Wisconsin delegates wore cheeseheads to both the Democratic and Republican presidential nominating conventions last summer. One hat was included, along with a Dole pineapple hat, with the campaign artifacts shipped for preservation to the Smithsonian Institution's American History Museum.
Bruno's company, now called Foamation, expanded the product line to include wedge-shaped beer can holders, cheese neckties, cheese cuff links and a cheesey cowboy hat -- an especially hot item when the Dallas Cowboys go to Green Bay's Lambeau Field. There's even a CD, "Cheeseheads with Attitudes."
But the spongy hats are the staple of cheesewear and retailers were soon complaining about shortages. In 1995 some mentioned their troubles to Thomas Wedeward, owner of Scofield, a small wholesaler of novelties.
"We're always looking for things to do," Wedeward said. He hired a lawyer and checked for a copyright registration. They learned that Foamation had registered the name "Cheesehead" but not the hats themselves. Wedeward registered for a copyright on the hat design and even tracked down Wojciechowski and had him assign Scofield the rights.
Soon he was turning out his own "Cheese Tops." Business zoomed. Scofield doubled its work force, hiring an additional six people. "Cheese has been good," Wedeward said.
Foamation noticed. It filed for its copyright registration on Feb. 20, 1996. In September, Foamation filed suit, accusing Scofield of peddling counterfeit cheeseheads.
Foamation issued a press release on Sept. 13 saying it would sue retailers that sold Scofield's Cheese Tops. Walgreens, Sentry Foods and other customers canceled orders. Scofield counter-sued, demanding Foamation quit claiming ownership. It asserted Foamation was violating Scofield's copyright.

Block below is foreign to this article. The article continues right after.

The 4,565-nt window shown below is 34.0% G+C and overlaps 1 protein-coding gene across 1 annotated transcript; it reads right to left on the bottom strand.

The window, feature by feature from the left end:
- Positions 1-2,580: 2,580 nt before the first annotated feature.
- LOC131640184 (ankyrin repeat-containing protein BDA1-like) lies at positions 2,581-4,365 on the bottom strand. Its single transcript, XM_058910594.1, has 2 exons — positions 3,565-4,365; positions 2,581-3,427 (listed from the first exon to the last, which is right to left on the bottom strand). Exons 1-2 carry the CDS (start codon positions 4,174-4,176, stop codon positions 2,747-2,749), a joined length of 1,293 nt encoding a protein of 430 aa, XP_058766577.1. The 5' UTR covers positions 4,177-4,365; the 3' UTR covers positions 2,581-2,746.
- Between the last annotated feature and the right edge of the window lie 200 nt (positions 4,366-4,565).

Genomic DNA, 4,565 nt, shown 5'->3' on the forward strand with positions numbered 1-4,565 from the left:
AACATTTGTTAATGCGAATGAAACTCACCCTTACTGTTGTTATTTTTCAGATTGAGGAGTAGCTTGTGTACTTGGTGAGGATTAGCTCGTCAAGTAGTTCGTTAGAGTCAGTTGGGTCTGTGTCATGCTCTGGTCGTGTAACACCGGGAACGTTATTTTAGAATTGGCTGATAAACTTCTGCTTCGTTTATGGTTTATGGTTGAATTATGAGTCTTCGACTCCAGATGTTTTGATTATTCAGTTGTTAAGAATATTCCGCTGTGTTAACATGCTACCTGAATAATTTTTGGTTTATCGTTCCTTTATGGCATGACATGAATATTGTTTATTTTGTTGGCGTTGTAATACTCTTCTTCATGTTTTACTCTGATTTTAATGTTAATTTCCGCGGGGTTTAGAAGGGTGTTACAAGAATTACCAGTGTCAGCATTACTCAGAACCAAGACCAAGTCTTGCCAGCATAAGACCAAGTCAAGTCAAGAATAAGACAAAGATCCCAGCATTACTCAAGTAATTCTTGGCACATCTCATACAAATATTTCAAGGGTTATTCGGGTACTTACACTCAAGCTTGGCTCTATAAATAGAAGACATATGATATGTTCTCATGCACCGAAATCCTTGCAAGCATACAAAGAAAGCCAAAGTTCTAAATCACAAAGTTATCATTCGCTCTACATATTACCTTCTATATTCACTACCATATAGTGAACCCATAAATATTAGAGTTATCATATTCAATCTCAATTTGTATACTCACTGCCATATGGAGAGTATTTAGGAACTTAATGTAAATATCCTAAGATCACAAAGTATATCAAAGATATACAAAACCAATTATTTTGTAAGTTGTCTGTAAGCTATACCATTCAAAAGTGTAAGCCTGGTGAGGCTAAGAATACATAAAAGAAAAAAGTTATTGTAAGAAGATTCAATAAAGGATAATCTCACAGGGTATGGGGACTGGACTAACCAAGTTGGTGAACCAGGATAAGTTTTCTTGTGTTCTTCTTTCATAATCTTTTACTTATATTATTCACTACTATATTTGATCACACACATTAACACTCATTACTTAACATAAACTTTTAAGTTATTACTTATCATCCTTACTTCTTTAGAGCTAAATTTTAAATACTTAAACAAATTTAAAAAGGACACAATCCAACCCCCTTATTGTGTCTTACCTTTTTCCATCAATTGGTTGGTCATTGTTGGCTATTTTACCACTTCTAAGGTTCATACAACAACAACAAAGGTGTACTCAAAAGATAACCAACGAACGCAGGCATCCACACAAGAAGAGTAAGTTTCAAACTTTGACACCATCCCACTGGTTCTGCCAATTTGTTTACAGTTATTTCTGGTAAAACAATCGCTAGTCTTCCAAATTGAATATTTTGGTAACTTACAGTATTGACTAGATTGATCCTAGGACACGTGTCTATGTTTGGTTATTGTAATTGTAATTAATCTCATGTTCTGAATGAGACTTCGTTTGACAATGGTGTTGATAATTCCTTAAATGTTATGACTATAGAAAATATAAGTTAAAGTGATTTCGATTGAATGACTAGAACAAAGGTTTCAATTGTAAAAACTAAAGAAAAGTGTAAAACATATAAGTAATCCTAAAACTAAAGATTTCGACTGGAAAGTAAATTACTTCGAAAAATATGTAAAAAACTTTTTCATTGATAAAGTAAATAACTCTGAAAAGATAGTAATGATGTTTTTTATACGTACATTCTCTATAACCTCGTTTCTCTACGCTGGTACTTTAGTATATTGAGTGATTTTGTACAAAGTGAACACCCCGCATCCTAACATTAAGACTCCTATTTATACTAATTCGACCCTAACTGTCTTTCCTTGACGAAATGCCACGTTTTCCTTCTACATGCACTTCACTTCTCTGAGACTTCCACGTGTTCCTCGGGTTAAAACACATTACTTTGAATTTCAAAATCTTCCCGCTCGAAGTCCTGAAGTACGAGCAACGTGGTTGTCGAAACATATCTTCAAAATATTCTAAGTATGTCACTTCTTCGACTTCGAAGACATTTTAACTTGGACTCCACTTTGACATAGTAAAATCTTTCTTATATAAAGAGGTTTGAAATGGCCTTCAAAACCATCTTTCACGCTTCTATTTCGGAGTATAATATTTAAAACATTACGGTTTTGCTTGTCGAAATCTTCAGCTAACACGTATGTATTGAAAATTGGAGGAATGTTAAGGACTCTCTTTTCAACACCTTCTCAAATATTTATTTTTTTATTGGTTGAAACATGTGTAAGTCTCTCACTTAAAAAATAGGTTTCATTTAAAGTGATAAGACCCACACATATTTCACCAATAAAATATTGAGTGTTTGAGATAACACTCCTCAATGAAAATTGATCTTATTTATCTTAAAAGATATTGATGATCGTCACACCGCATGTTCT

xTC On Dec. 2, U.S. Magistrate Judge William E. Callahan Jr. sided with Scofield after a preliminary hearing in Milwaukee. He ordered Foamation to stop claiming the exclusive cheese rights until the matter can be settled at trial.
Furthermore, the judge said he doubted Bruno's testimony that he, and not Wojciechowski, is the father of the cheesehead -- an account disputed by Bruno's former partner, among others.
"This was a huge win," said Scofield's attorney, John Fredrickson. Neither Foamation executives -- who are leading a bus caravan of Cheeseheads to New Orleans this week -- nor its attorney responded to a request for comment.
The one sure winner has been the Wisconsin cheese industry, which has gained millions of dollars worth of free advertising. The state's dairy farmers produce two billion pounds of cheese a year, a third of the nation's output and more than any other state.
"I've spent my lifetime waiting for this," said John Umhoefer, executive director of the Wisconsin Cheese Makers Association.
Tomorrow's coverage of the Super Bowl in The Sun will include articles on:
Coaches Bill Parcells and Mike Holmgren.
Commissioner Paul Tagliabue's state-of-the-NFL address.
Pub Date: 1/24/97